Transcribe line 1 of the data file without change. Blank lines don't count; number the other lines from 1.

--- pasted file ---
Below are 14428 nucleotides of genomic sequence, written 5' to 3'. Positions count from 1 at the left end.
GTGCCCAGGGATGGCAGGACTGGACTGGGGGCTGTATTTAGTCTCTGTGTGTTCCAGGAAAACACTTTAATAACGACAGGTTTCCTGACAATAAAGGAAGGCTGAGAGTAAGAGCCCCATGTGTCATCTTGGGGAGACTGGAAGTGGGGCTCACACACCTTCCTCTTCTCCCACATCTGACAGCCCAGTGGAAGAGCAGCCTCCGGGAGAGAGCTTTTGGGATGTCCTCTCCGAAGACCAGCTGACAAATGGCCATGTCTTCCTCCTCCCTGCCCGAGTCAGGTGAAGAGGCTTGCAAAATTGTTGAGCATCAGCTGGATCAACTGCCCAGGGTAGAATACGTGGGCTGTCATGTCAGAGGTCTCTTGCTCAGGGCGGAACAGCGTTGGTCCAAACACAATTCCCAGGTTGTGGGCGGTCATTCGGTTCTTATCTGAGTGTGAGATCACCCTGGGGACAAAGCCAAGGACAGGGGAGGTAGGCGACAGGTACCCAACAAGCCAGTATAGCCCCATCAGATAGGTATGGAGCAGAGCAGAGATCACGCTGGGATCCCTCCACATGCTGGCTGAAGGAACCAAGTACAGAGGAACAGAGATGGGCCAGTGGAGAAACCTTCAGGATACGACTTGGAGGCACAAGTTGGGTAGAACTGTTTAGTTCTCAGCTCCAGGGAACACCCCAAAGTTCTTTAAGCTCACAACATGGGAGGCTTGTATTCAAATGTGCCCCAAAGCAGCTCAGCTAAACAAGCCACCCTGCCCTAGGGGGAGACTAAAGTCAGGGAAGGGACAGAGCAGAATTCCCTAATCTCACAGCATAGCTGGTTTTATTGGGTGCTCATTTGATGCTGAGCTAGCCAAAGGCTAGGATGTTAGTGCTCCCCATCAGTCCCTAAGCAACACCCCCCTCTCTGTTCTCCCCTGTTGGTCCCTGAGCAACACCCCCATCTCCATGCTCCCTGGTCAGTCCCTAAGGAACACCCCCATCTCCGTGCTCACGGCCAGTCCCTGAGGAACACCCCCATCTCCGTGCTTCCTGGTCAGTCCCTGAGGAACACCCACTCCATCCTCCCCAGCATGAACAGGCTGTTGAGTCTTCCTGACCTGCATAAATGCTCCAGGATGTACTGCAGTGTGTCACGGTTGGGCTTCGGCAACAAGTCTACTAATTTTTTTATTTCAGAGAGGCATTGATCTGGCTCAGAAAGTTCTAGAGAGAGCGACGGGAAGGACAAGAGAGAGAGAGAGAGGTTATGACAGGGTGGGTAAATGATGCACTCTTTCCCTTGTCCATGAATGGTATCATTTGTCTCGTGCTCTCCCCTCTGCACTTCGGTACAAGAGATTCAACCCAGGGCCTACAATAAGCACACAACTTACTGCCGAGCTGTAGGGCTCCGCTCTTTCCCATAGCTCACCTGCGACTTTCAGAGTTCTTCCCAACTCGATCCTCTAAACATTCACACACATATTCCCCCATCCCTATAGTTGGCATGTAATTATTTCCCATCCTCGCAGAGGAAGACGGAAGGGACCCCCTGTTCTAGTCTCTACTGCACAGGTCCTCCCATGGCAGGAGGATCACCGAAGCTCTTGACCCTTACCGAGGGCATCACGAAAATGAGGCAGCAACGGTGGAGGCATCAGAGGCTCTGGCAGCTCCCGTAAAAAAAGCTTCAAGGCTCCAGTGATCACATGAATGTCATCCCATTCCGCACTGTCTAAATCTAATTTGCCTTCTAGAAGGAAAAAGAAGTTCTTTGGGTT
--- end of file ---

Below are 14428 nucleotides of genomic sequence, written 5' to 3'. Positions count from 1 at the left end.